When I believe the prosperity gospel

I’m a charismatic, and plenty of others who would claim that label believe some fairly kooky things. It thus occasionally falls to us to carefully disassociate ourselves from what others might believe.

It’s pretty normal that we would occasionally denounce what is commonly called the ‘Prosperity Gospel’—essentially that if you follow the way of Jesus God will bless you financially. You will become rich, or sometimes healthy and rich.

This is a pernicious lie from the pit of hell, but I don’t have a lot of desire to spend time writing about why it is. Here’s the challenge I’d like to offer instead: I think most Christians I know believe something pretty similar.

I think that because I think I do.

Let’s back up a bit. We’re very careful to exclude financial blessing from the blessings that God will give you if you follow the way of Jesus. This is not to suggest that God could not bless us financially—as though Adam Smith’s invisible hand was a spiritual force not under Yahweh’s ultimate command—nor to say that if we receive wealth we shouldn’t thank God.

The problem comes when we imply that finances come as a reward for obedience.

Yet, there are plenty of passages in the Bible that suggest that God does bless the obedient. I think it’s a very reasonable thing to say. Normally we would want to qualify blessing to exclude health and wealth as a rule. Which I would happily agree with.

Here’s the rub. I believe that if I am obedient that God will bless me with comfort. I think it’s likely you do too. This is a lie. I believe that he will secure me gainful employment, a nice house, and a middle-classed lifestyle. God had given me much of the window dressing of middle-classed life, and some of it has come in ways that were frankly miraculous. I am deeply thankful, when I remember to be.

The problem is that if I think it’s a reward—even though I would deny I do if asked—and I experience pain, or even simple discomfort, I’m thrown for a loop. The problem is that I have, and I think we have, a doctrine of blessing that only works for middle-classed knowledge workers like me. The problem is that it’s a doctrine of blessing that would make no sense in South Sudan, or India, or North Korea. The problem is that it’s a false gospel.

Anything that requires us to exclude sharing in the sufferings of Christ from the blessings that God may choose to gift us with is a lie.

I have suffered. Not as much as some, and more than others. Comparing scars is generally odious. I have questioned why in aching pain. I don’t anymore. I have had dreams—that seemed God given—be torn to tatters as my life took unexpected twists and turns. Perhaps they will be resurrected soon, I know not, though eventually they will be.

And still I believe that if I obey God he will bless me with comfort. He will bless me. I know this because God is good, and worthy of worship, and will not gift his children scorpions (Matthew 7).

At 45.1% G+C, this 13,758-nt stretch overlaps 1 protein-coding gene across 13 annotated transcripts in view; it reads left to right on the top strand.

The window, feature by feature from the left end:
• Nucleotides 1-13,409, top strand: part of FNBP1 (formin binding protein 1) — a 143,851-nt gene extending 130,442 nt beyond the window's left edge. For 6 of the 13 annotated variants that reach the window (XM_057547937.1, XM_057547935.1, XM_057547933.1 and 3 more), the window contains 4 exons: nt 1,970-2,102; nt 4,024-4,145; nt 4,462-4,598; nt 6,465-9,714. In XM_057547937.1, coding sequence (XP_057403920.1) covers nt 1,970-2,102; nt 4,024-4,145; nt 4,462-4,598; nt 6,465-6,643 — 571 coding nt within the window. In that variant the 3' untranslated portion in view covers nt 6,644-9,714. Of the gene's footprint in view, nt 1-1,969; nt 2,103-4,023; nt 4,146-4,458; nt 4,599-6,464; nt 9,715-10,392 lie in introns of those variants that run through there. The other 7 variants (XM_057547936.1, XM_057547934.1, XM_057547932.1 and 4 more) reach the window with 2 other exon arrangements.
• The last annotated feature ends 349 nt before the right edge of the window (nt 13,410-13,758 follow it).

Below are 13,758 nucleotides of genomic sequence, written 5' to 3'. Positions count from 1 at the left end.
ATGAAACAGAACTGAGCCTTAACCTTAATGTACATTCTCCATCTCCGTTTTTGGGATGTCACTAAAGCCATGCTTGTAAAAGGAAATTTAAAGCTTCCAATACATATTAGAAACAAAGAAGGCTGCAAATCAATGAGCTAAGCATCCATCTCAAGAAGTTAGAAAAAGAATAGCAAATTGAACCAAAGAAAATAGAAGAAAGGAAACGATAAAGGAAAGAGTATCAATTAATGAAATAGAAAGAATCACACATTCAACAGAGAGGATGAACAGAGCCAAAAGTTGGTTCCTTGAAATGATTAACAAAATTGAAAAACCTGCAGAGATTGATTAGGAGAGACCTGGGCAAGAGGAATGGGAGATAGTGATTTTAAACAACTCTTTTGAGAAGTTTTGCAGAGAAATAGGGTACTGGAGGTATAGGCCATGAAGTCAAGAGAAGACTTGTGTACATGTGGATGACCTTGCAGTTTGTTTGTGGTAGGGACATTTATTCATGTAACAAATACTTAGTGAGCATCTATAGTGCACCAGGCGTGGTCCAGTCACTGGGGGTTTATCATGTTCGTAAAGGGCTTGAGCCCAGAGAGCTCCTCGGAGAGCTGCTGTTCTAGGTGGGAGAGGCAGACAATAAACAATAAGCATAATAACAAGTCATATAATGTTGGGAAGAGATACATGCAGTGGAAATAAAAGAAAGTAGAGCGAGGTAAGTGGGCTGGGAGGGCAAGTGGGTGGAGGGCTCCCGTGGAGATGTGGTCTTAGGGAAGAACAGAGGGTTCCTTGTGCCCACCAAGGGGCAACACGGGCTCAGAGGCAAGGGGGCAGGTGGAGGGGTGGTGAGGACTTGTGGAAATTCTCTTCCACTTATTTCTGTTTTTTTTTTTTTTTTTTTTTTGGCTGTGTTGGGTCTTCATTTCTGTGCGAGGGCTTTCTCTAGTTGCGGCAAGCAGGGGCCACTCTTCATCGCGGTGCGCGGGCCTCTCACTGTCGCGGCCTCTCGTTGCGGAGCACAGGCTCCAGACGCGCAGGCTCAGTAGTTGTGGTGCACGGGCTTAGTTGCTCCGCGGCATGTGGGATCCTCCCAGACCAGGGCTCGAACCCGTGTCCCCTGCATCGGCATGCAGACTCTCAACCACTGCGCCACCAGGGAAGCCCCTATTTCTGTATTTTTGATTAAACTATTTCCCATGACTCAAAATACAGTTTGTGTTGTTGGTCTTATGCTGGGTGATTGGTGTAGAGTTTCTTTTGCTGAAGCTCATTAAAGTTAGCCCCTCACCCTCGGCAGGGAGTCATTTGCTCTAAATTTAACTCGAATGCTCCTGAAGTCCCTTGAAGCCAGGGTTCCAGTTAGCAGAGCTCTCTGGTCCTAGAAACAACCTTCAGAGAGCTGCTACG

What I’m not so sure about is my own ability to recognise a scorpion when I’m presented with it.

If we aren’t careful at rightly dividing the word of God we sound like Job’s friends amplified. We tell the suffering that it is their fault, their sin, that has brought calamity on them. Not in so many words, we wouldn’t be so crass, but in the way we talk about what God has gifted us with, in the way we speak of blessing, in the way we speak of the gospel.

The gospel is not “follow Jesus and be blessed”. It is not. You may be blessed, but that is not the gospel. The gospel is not “follow Jesus and go to Heaven.” You will be saved from Hell by following Jesus, but that is not the gospel. The gospel is not even, at its root, “follow Jesus and have your sins forgiven, your shame wiped, and the powers unmanned on your behalf.” The gospel, the good news we proclaim, does include all of these things. If you follow Jesus you will have your sins forgiven. Your shame will be wiped away to be replaced by the Father’s smile on his beloved daughter, his beloved son. Your fears and afflictions from evil spiritual forces will be defeated by the victory of Jesus on the cross. But they are not the good news.

They sound like good news, they are wonderfully good news, but they are not the Good News. They are not the proclamation gifted to the Church to tell the world, though we must say them all.

Friends, this is the gospel:

You get Christ.

The gospel is not a concept or a thing, it is an offer of a person. Jesus wants us. He offers himself. He is the gift.

Which for those who are struggling, or suffering, or steadfastly continuing to follow Jesus, is good news.

You are not failing, beloved, amidst your pain. You are not weighed down and crushed by the heft of the small sadnesses and the burden of the great griefs that life had thrown your way. You are not left behind because you are not ‘too blessed to be stressed’. Jesus is for sinners and sufferers. Jesus is for the weary and world-worn. Jesus is for the sad and the sorrowful. Jesus is for you, and for me.

You are not failing, because it’s not “follow Jesus and be blessed”. It’s “follow Jesus and get Jesus”.

Which is, of course, the greatest blessing we could possibly get.

Preacher, here is my plea. When you stand up to preach, paint yourself in your pain. You live under the Sun, in the days before the Sun is torn away to reveal the light of the Lamb, so you must know pain and the taste of death. If you don’t, you may not yet be ready to preach. Feel the ash of this life on your lips. Place the sparkle of the resurrection in your eye. Let your mouth twitch with a secret joy for you know the end from the beginning. And, for the sake of all that is holy, offer me Jesus.

Photo by Ben White on Unsplash

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